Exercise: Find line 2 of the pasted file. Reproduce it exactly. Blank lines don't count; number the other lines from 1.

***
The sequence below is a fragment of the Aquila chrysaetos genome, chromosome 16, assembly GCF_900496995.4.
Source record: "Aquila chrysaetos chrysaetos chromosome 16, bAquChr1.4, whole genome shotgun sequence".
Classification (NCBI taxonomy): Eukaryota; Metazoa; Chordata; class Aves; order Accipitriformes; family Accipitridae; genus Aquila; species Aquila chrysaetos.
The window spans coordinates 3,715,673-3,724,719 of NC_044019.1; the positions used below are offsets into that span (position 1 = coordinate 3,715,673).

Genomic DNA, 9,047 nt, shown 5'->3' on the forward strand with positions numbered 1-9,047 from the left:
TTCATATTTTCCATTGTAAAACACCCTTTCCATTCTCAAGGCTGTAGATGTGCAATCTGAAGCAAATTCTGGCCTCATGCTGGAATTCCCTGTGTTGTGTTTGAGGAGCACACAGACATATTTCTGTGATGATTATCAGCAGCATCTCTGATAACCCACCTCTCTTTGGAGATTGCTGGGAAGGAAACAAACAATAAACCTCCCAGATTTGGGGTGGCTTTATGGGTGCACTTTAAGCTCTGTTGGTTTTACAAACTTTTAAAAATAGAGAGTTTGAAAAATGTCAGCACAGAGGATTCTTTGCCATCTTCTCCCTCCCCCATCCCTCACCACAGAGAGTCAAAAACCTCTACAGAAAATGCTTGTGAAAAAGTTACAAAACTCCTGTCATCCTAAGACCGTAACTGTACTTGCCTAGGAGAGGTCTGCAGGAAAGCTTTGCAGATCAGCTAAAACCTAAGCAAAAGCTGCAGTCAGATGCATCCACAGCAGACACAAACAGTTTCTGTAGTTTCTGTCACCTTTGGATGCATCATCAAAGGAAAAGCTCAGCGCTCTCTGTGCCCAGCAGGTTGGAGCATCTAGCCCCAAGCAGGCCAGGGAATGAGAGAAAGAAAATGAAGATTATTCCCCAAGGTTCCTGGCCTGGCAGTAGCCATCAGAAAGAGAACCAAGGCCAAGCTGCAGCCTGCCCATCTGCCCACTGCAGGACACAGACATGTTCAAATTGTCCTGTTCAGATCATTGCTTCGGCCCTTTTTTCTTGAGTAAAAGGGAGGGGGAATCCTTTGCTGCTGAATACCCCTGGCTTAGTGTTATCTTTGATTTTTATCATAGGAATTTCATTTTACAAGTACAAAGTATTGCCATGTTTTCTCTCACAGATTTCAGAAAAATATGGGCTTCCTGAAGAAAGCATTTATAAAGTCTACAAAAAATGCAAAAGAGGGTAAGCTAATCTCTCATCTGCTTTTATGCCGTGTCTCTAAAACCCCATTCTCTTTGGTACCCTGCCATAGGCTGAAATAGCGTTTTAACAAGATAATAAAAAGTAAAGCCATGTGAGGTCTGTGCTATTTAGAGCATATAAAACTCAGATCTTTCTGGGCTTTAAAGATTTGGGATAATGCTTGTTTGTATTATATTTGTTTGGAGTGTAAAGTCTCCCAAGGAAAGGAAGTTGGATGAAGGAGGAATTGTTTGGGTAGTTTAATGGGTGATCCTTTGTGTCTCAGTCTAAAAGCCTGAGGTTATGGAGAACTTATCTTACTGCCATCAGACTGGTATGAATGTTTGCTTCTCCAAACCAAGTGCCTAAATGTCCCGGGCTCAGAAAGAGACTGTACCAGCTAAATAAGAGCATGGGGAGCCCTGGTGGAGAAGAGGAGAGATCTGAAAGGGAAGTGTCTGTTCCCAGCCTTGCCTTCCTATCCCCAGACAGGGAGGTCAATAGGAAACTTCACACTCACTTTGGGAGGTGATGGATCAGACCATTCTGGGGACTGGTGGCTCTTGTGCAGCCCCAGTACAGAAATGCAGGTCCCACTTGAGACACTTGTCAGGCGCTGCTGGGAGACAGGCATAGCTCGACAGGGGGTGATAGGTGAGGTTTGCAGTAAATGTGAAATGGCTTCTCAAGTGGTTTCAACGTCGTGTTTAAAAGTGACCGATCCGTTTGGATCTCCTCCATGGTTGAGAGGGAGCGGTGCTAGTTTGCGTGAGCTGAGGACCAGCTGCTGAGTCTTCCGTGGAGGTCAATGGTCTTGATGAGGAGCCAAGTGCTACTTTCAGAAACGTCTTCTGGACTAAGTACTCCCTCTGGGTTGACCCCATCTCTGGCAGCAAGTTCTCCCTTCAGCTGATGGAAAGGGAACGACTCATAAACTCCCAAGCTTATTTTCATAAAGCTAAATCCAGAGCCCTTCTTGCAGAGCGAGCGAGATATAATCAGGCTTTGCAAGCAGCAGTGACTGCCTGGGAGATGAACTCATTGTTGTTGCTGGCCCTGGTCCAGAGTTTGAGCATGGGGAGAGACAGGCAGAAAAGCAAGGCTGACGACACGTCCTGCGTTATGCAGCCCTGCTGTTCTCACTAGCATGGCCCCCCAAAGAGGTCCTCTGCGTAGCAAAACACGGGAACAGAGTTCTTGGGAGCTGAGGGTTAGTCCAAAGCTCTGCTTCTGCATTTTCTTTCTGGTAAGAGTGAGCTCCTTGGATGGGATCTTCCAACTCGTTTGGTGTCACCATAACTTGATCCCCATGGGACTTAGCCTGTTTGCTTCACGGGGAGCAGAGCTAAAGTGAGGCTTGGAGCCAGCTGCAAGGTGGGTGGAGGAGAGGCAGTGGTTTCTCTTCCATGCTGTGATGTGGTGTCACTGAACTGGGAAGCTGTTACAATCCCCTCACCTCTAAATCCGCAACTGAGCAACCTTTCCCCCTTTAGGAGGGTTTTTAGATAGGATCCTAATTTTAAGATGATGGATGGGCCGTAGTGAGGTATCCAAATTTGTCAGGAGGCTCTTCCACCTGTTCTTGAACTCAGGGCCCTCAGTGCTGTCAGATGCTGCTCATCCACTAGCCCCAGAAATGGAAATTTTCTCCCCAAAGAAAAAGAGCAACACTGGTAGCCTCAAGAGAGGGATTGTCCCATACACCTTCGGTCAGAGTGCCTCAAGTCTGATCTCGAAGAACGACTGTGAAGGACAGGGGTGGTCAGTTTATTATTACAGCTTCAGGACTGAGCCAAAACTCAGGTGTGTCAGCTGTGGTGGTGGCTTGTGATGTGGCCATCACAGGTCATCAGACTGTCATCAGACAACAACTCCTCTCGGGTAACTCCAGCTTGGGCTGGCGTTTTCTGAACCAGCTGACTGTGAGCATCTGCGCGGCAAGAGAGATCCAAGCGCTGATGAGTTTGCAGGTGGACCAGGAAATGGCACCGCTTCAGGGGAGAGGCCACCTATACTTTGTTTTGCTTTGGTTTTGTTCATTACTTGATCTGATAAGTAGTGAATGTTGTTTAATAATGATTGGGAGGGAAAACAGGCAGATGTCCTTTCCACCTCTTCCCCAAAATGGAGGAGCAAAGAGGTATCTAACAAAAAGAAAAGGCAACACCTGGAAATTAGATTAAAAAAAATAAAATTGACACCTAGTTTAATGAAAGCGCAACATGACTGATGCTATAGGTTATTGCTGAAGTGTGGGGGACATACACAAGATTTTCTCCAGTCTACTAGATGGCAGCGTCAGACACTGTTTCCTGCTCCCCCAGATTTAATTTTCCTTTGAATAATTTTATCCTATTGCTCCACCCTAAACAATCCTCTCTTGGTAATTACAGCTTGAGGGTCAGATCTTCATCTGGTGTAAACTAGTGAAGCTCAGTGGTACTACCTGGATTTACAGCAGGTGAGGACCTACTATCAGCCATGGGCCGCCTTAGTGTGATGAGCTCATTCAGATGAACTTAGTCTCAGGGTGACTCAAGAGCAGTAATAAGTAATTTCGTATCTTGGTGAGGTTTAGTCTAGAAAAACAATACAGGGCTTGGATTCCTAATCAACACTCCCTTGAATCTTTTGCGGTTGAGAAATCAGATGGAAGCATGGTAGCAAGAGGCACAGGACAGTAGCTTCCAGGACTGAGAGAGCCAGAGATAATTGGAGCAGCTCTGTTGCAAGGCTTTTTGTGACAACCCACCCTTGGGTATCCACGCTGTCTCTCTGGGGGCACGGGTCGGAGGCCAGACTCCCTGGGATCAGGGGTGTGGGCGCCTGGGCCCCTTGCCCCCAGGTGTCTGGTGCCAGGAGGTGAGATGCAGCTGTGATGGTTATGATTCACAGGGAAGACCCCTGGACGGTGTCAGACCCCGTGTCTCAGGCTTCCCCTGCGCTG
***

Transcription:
Source record: "Aquila chrysaetos chrysaetos chromosome 16, bAquChr1.4, whole genome shotgun sequence".